So, picture yourself as the guy who heads their retail life insurance arm. As your parent company gets wave after wave of negative publicity, you continue to lead and find ways to compete and increase life insurance sales in your division. You are probably already looking around to see if you should be leaving the company. Most everyone here seems to think they should cut everyone’s pay, eliminate their bonuses and cancel the annual conference at a nice resort. That is fine, and I understand that emotional reaction, but as this company struggles to survive it won’t help that their best employees have little reason to stay on board.

I am quite certain that on this board there is little mileage in the fairness argument, but at the end of the day it was one part of AIG that blew up the rest of the company. For those people, and anyone in a postiion to know what they were doing to get bonuses is outrageous. To take bonuses away from the leaders of their other successful divisions that met their goals, had nothing to do with what happened to AIG and were profitable is unfair and destructive of the government’s interest. They own 80% of the thing after all.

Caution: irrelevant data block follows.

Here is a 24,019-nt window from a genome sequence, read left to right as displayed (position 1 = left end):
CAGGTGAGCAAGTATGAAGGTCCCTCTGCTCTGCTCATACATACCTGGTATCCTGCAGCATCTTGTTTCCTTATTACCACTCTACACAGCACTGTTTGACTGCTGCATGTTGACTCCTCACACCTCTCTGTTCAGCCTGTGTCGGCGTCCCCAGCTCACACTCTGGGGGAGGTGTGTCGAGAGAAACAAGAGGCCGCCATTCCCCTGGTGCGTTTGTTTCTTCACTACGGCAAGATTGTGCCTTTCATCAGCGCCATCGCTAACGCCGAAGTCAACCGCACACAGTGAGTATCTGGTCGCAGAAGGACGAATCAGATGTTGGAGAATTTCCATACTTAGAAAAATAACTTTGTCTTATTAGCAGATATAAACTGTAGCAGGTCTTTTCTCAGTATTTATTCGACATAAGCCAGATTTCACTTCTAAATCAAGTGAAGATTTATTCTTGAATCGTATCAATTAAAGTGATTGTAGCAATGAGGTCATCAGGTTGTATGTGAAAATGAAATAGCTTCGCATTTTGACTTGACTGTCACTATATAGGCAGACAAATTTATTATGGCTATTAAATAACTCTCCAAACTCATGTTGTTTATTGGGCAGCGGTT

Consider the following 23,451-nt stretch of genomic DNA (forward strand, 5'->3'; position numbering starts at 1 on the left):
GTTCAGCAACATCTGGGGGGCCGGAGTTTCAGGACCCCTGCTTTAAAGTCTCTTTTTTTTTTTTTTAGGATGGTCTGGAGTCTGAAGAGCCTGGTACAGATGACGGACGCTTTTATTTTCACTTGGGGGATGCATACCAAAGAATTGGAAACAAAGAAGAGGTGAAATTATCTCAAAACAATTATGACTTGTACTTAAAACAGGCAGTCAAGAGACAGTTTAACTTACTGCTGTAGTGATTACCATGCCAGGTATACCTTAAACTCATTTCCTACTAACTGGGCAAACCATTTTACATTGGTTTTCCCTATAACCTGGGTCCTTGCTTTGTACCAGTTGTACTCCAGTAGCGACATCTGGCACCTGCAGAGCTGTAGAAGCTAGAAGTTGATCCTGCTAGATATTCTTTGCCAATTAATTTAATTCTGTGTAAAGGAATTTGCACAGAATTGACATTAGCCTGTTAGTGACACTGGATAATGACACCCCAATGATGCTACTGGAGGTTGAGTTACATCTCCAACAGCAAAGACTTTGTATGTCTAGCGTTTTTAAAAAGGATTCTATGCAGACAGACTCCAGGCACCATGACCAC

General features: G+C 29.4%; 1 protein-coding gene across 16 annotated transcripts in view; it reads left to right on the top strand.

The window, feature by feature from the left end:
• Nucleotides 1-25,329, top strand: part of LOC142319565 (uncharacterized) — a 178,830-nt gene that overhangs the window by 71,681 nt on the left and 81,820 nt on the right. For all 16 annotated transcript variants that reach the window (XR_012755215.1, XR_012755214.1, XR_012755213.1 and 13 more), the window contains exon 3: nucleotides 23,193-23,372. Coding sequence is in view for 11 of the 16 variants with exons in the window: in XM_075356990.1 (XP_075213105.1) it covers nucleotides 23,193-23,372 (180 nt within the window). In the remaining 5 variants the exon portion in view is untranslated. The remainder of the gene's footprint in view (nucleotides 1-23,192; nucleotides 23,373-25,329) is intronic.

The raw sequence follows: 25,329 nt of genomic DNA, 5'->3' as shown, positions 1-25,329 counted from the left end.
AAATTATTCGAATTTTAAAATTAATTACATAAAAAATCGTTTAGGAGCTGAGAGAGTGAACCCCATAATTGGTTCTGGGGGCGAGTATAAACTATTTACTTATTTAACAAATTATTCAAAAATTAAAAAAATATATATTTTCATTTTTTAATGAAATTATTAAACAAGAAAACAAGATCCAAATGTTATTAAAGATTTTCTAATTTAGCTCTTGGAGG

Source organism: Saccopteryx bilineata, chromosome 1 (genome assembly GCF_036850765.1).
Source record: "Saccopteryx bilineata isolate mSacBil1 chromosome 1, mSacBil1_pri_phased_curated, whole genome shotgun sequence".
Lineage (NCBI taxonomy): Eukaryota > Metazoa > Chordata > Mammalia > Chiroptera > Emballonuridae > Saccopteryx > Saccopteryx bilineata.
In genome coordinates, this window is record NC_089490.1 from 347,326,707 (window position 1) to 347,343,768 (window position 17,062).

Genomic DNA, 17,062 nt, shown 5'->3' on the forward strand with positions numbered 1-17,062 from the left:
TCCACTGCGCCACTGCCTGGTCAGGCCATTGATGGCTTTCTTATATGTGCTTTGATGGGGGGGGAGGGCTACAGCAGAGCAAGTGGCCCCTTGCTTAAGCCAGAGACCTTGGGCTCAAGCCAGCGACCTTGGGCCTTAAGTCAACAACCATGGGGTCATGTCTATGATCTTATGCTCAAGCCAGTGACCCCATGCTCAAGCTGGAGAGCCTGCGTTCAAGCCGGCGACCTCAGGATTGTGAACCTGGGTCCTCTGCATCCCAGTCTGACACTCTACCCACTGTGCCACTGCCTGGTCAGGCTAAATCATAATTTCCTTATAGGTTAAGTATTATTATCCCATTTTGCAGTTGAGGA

Your bailout money is going to pay salaries and benefits and paper to print AIG’s brochures. Bonuses based on performance standards are not fundamentally different from those things, especially in divisions that had nothing to do with the meltdown.

I think that if the government is serious they should put AIG into involuntary bankruptcy and pass a law that allows the receiver to not pay due bonuses or commission over a certain amount if money is owed to the government.

I don’t know why I’m the target of your sarcasm as if I was excusing theft, nor why you’re implying that I’m in league with the guys on CNBC who’re blaming ordinary people for the sins of financial insiders.